Characterization of Mississippian Osage Chat in South-Central Kansas

Kansas Geological Survey
Open-file Report 2002-50

Characterization of Mississippian Osage Chat
in South-Central Kansas

W. Lynn Watney, Willard J. Guy, and Alan P. Byrnes
Kansas Geological Survey, Lawrence, Kansas


The Mississippian "chat" reservoirs in south-central Kansas consist of a succession of mudstones to sponge spicule wacke-packstones comprising transgressive-regressive cycles on a shelf to shelf margin setting. Sponge spicule content appears to increase upwards with increasing cycle thickness.

Early silicification, followed by inter- and post-Mississippian subaerial exposure resulted in sponge spicule and carbonate dissolution, vuggy porosity development in moldic rich rocks, and autobrecciation. Meteoric water infiltration appears to have been limited in depth below the exposure surface and in distance downdip into unaltered cherty Cowley facies (Cowley Formation).. Diagenetic alteration of the depositional cycles affected reservoir quality producing lithofacies that exhibit unique petrophysical properties. This alteration produced pod-shaped producing areas containing cleaner porous chert separated by non-productive cherty dolomite mudstones. These variations in reservoir quality correlate with basement lineaments and recurrent fault block movement, sponge spicule concentration, and possibly thickness of interbedded bioclastic wacke-grainstones that apparently inhibited downward percolation of meteoric waters.

The chert reservoir facies exhibit porosities ranging from 25-50% and permeabilities >5 md. The cherty dolomite mudstones, argillaceous dolomite mudstones, and bioclastic wacke-grainstones exhibit non-reservoir properties. Observed and inferred fractures based on production data can enhance permeability by up to an order of magnitude. Capillary pressure data indicate the presence of abundant microporosity and can explain high water saturations and low resistivity. Relative permeabilities to oil decrease rapidly for water saturations > 60%. Archie cementation exponents increase from 1.8 for mudstones to over 2.5 in the cherts with increasing sponge spicule mold and vug content. Detailed modified Pickett plot analysis of wireline logs reveals the chat character and can provide reliable indications of reservoir properties.

  1. Mississippian “Chat” is a low resistivity, porous and generally permeable, highly weathered chert developed near the subcrop of the Mississippian beneath the basal Pennsylvanian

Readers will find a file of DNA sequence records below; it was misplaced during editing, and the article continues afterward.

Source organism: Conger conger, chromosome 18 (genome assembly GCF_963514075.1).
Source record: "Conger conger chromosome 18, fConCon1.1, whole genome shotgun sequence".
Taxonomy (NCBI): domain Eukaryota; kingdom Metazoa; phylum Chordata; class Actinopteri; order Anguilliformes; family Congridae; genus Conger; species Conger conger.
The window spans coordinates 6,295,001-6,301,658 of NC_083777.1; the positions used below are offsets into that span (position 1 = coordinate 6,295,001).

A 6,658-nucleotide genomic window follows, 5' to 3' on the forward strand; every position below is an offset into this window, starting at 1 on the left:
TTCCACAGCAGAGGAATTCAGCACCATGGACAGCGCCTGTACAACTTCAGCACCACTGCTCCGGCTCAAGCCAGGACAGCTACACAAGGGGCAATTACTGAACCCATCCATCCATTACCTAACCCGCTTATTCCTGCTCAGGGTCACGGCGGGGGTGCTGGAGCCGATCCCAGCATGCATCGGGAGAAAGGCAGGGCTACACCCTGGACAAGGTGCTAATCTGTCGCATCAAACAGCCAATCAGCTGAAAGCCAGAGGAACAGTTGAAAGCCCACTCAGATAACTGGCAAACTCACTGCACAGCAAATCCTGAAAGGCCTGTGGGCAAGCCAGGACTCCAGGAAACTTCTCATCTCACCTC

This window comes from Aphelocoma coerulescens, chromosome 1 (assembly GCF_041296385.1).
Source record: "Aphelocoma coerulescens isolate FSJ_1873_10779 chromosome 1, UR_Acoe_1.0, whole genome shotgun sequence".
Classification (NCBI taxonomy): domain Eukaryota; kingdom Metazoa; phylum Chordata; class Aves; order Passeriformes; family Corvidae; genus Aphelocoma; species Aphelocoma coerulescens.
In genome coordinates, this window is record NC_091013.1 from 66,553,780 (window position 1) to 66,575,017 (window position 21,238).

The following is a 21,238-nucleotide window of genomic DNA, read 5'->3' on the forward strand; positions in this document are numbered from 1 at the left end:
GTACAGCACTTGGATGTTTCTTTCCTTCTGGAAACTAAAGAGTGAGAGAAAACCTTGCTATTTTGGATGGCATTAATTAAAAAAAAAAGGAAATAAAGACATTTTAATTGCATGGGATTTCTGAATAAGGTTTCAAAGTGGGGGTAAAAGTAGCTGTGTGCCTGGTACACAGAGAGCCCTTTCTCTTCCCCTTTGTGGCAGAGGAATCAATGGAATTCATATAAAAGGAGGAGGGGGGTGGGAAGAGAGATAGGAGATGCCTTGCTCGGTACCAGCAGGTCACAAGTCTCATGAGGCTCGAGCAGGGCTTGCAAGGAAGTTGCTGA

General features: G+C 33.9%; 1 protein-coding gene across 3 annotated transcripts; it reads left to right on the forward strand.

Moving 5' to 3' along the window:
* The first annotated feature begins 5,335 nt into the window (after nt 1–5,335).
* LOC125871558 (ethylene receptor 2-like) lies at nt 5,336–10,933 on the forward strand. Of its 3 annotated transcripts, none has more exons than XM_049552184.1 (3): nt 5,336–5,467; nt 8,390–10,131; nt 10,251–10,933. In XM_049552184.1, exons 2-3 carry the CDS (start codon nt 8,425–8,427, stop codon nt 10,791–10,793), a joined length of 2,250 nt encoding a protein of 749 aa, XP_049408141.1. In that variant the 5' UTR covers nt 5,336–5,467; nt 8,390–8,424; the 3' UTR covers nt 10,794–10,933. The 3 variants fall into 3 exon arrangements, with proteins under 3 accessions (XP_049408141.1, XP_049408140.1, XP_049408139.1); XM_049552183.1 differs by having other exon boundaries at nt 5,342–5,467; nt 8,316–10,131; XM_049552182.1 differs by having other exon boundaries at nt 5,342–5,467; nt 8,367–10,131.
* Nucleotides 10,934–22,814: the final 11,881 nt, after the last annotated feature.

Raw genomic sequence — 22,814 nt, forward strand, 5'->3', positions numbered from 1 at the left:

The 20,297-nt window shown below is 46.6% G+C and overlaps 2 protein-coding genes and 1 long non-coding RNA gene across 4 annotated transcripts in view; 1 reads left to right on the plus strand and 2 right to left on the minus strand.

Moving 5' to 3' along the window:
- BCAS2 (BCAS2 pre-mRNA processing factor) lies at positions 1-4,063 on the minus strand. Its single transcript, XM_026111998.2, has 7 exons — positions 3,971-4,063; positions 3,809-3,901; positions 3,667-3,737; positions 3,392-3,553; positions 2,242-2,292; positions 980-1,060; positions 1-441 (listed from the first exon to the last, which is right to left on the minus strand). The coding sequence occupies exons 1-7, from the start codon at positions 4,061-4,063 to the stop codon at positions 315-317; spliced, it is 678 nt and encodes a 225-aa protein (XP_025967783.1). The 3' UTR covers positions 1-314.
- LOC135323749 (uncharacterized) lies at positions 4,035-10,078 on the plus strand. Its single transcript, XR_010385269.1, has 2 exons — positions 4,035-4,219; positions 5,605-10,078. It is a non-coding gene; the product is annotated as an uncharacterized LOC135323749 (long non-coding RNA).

unconformity, usually in proximity to prominent structures which exhibit early and late deformation.
  2. Osage “Cowley Facies”, also referred to as the Cowley Formation, is a relatively thick, low shelf,
    spiculitic cherty dolomite exhibiting intermediate resistivity that is highly porous with low permeability.
    The updip limits of the “Cowley Facies” are believed to serve as the siliceous precursor to “Chat”
    in south-central Kansas. The “Cowley Facies” is interbedded with open shelf crinoidal wackestones
    and grainstones creating internal layering of the reservoir. These later facies are marginal or
    non-reservoir rock. The “Cowley Facies” is more massive on the lower shelf and becomes
    increasingly interbedded with open shelf deposits higher on the shelf.
  3. Mississippian “Chat” reservoirs serve as hosts to prolific, combination structural-stratigraphic
    oil and gas fields in south-central Kansas. Fields are positioned along the subcrop of weathering
    of host cherty facies including the “Cowley Facies”.
  4. Problems: While primary production has been prolific, operators have experienced limited
    success in improved recovery applications. Issues include: A) characterization of effective porosity;
    B) adverse relative permeability behavior of reservoirs experienced during enhanced recovery
    operations, and C) identifying additional fairways of potential “Chat” reservoirs.

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Last updated January 2003